Mitosis of hepatitis B virus-infected cells in vitro results in uninfected daughter cells

Thomas Tu, Benno Zehnder, Jochen M. Wettengel, Henrik Zhang, Sally Coulter, Vikki Ho, Mark W. Douglas, Ulrike Protzer, Jacob George, Stephan Urban

Research output: Contribution to journalArticlepeer-review

12 Scopus citations


Background & Aims: The chronicity of HBV (and resultant liver disease) is determined by intrahepatic persistence of the HBV covalently closed circular DNA (cccDNA), an episomal form that encodes all viral transcripts. Therefore, cccDNA is a key target for new treatments, with the ultimate therapeutic aim being its complete elimination. Although established cccDNA molecules are known to be stable in resting hepatocytes, we aimed to understand their fate in dividing cells using in vitro models. Methods: We infected HepG2-NTCP and HepaRG-NTCP cells with HBV and induced mitosis by passaging cells. We measured cccDNA copy number (by precise PCR assays) and HBV-expressing cells (by immunofluorescence) with wild-type HBV. We used reporter viruses expressing luciferase or RFP to track number of HBV-expressing cells over time after mitosis induction using luciferase assays and live imaging, respectively. Results: In all cases, we observed dramatic reductions in cccDNA levels, HBV-positive cell numbers, and cccDNA-dependent protein expression after each round of cell mitosis. The rates of reduction were highly consistent with mathematical models of a complete cccDNA loss in (as opposed to dilution into) daughter cells. Conclusions: Our results are concordant with previous animal models of HBV infection and show that HBV persistence can be efficiently overcome by inducing cell mitosis. These results support therapeutic approaches that induce liver turnover (e.g. immune modulators) in addition to direct-acting antiviral therapies to achieve hepatitis B cure. Lay summary: Chronic hepatitis B affects 300 million people (killing 884,000 per year) and is incurable. To cure it, we need to clear the HBV genome from the liver. In this study, we looked at how the virus behaves after a cell divides. We found that it completely clears the virus, making 2 new uninfected cells. Our work informs new approaches to develop cures for chronic hepatitis B infections.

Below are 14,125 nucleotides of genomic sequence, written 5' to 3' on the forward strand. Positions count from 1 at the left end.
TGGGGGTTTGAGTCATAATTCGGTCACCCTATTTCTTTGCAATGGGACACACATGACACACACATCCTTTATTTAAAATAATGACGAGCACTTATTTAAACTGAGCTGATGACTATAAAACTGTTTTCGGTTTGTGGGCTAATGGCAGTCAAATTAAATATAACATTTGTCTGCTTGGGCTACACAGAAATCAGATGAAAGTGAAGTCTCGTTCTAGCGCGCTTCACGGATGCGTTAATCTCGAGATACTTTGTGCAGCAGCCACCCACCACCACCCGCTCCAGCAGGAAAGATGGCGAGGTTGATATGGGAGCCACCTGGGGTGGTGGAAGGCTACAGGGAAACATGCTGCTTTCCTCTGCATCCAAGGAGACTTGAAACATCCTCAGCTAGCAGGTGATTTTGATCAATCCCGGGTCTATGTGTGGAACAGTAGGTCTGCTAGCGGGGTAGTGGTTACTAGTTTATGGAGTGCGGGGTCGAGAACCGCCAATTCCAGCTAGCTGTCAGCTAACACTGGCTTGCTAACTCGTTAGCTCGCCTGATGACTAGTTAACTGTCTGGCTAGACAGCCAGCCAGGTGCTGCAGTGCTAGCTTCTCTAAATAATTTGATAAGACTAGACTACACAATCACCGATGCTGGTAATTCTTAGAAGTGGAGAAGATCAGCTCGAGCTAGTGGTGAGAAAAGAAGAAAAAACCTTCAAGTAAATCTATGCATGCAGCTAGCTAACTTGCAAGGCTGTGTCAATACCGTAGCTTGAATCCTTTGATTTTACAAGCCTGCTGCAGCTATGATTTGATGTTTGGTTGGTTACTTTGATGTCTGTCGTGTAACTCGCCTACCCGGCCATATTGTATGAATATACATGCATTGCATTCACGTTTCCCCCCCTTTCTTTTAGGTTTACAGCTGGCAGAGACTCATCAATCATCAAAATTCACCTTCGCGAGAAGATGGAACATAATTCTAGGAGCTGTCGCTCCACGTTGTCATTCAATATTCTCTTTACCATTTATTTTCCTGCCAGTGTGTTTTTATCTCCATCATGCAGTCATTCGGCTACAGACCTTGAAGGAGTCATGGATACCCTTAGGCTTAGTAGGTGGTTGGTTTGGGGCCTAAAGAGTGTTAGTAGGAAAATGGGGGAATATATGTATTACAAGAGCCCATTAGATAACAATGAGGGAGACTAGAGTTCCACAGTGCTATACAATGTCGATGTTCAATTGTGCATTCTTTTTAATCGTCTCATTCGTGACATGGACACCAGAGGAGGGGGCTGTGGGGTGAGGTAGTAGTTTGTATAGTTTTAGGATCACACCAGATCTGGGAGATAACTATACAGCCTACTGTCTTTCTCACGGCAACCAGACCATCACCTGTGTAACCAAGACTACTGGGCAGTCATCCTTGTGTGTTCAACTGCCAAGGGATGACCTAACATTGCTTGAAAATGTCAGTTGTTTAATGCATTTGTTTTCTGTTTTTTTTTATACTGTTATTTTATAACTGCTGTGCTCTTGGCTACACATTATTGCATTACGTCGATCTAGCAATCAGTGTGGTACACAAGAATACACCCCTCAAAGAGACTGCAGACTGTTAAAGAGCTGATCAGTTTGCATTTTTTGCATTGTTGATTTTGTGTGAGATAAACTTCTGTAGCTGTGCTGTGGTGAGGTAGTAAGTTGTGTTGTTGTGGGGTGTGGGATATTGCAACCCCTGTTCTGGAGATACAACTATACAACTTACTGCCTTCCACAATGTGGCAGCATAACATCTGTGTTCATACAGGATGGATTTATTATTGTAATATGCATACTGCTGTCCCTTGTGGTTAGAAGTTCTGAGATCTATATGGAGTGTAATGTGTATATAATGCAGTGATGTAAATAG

Original languageEnglish
Article number100514
JournalJHEP Reports
Issue number9
StatePublished - Sep 2022


  • Covalently closed circular DNA
  • Hepatitis B virus
  • Viral persistence
  • cinqPCR


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